Capture the rhythm and lead techniques of Mateus Asato with this in-depth lesson

At 27, Mateus Asato has already performed with renowned artists such as Tori Kelly, Jessie J and Bruno Mars. On top of that, he has not one, but two Suhr signature guitars and a few other custom products bearing his name. Originally from Brazil, Asato attended the famed Musicians Institute in Los Angeles in 2013 before rising to prominence through his content on Instagram and YouTube.

Asato’s guitar playing is incredibly lyrical and melodic, which lends a vocal-like sound to his phrasing. Combined with great technique and mastery of the guitar, Asato executes fast lines that complement his style and add a real sense of excitement.

His picking combines both alternative and economy styles as well as hybrid and traditional fingerstyle technique for softer timbre and smoother dynamics. It is this incredible mastery of the instrument and his natural sense of musicality that has led him to play with some of the biggest stars in the music industry.

Asato’s early influences were great shredders such as Steve Vai and John Petrucci. However, it was when he discovered John Mayer and Jimi Hendrix, and fingerpickers like Andy McKee, that Mateus began to find his own guitar voice. His influences and his own musical ability helped him forge a lyrical and emotive guitar style, but also fused with lightning-fast strokes and flavorful vibrato.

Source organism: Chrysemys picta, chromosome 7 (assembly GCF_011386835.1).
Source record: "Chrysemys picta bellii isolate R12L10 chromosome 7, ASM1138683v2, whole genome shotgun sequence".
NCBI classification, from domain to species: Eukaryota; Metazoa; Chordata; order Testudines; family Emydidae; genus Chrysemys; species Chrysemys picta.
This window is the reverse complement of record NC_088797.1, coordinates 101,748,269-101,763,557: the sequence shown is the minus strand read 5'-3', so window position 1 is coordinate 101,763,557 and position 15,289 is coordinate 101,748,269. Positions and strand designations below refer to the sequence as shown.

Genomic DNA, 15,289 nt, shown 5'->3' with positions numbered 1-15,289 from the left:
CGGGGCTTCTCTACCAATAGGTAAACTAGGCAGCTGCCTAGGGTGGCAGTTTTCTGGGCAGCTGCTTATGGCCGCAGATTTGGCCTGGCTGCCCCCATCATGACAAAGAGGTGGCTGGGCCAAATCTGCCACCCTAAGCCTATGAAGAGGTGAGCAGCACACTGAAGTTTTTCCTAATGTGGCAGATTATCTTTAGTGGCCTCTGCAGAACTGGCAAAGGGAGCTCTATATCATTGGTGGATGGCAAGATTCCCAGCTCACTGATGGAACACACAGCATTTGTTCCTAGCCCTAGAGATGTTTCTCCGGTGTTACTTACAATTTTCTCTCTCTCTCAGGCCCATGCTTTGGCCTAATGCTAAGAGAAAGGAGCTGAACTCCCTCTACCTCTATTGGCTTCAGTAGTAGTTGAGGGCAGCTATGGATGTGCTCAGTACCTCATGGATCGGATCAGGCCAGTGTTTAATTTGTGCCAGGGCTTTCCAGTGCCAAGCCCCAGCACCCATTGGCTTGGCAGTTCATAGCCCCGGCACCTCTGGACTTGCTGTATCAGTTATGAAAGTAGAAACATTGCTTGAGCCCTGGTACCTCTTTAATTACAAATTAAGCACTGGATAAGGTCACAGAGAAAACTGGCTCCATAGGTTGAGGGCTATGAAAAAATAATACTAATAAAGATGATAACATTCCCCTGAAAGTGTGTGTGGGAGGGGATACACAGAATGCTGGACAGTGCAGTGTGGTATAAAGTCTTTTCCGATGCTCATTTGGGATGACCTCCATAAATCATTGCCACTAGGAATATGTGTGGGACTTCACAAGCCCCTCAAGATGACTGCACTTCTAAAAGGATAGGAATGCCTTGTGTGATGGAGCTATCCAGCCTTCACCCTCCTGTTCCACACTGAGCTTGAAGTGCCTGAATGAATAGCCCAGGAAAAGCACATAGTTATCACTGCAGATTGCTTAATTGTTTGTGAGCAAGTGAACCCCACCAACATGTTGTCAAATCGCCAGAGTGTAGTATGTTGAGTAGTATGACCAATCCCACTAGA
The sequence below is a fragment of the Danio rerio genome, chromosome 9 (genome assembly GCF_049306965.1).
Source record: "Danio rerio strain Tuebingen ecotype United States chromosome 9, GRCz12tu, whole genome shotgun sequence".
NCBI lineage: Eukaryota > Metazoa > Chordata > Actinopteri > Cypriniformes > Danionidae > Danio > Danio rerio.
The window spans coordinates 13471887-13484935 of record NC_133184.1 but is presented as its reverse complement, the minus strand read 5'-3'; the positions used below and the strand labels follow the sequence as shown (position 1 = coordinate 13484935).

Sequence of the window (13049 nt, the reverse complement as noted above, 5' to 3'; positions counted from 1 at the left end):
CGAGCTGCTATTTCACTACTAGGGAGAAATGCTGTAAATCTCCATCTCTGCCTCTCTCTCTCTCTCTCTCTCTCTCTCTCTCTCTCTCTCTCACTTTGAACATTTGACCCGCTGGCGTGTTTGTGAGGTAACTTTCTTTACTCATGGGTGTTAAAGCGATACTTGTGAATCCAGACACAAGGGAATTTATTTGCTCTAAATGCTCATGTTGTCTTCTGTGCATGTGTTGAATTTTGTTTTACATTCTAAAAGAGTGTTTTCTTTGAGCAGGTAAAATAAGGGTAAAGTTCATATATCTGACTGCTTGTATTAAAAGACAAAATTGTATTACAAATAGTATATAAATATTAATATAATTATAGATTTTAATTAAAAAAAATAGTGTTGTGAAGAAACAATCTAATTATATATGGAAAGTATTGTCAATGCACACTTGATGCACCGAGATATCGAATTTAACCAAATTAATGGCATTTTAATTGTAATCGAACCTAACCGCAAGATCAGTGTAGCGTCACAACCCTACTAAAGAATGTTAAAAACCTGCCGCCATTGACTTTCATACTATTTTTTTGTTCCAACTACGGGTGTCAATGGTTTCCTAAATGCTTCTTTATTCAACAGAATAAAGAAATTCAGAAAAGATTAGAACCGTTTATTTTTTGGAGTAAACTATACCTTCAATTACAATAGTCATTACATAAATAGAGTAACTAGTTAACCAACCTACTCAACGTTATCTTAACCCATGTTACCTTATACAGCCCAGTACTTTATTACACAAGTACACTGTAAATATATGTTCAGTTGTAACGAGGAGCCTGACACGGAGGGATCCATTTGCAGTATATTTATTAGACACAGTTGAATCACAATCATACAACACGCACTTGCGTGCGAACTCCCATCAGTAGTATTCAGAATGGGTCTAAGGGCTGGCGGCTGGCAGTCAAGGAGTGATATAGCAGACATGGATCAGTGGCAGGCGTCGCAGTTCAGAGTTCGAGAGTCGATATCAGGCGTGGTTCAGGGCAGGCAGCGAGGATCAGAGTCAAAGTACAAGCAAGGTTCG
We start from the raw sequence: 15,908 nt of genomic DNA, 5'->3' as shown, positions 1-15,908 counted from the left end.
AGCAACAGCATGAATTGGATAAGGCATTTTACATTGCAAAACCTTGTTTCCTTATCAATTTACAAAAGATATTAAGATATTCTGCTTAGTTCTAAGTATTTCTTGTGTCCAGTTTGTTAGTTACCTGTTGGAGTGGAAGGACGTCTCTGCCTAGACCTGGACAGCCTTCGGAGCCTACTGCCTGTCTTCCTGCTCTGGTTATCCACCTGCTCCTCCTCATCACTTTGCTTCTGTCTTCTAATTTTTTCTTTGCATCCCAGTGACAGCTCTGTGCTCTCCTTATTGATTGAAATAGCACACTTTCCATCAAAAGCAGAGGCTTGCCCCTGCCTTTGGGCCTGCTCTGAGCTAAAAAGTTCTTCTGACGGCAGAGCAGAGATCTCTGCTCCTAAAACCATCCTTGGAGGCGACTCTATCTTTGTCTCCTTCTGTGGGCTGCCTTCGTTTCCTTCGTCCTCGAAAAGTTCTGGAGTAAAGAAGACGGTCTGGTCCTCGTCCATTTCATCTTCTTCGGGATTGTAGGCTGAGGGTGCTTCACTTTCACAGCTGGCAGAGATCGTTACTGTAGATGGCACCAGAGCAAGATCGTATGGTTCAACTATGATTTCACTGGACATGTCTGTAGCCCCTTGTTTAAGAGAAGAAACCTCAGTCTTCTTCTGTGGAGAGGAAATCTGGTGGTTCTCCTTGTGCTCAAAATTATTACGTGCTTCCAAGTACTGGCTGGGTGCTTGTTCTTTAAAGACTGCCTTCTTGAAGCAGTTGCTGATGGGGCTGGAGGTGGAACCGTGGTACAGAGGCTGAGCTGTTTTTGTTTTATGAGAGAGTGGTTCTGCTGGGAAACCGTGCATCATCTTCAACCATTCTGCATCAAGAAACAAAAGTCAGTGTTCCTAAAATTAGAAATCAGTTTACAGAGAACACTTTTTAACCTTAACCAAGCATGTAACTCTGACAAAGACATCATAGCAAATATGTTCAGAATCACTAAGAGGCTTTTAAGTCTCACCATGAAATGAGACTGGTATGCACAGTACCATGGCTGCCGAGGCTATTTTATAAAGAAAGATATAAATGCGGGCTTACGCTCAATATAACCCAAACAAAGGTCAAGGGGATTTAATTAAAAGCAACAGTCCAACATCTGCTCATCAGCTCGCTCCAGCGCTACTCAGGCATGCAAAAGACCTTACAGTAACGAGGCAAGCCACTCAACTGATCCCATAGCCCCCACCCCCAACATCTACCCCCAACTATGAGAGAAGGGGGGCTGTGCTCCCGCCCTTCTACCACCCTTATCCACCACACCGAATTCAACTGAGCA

Mateus Asato’s guitar sound is also beautiful. He varies the drive depending on the situation, but never exaggerates. Even when playing clean, it adds a touch of gain for extra sustain. A touch of reverb and delay gives a feeling of space and depth.

For this month’s piece, I used a light overdrive, which goes from a fairly clean sound to a light crunch depending on the attack of the pick. A short delay and a bit of reverb round out this sound beautifully. Mostly Asato uses a neck single coil which gives it an element of warmth without being too muddy, so I took the same approach.

In the examples and study piece, I have included many facets of Asato’s style, such as single-string melodies and slides, diatonic 6ths and 10ths, double stops, and fast pentatonic leads . So why not add some of Masato’s energy and beauty to your game? I removed any brand of vibrato to encourage you to find your own voice by experimenting with different approaches and sensations.

Get the tone

Amp Settings: Gain 3, Bass, 4, Middle 6, Treble 7, Reverb 6

A single-coil neck pickup with some light overdrive for sustain will be a good starting point, along with some reverb and delay. Using your guitar’s volume control to reduce gain can be a very useful tool, especially if, like Asato, you don’t like your rhythm tone to be 100% clean; this means you can use your volume pot positions to cover all the bases.

Examples

study room

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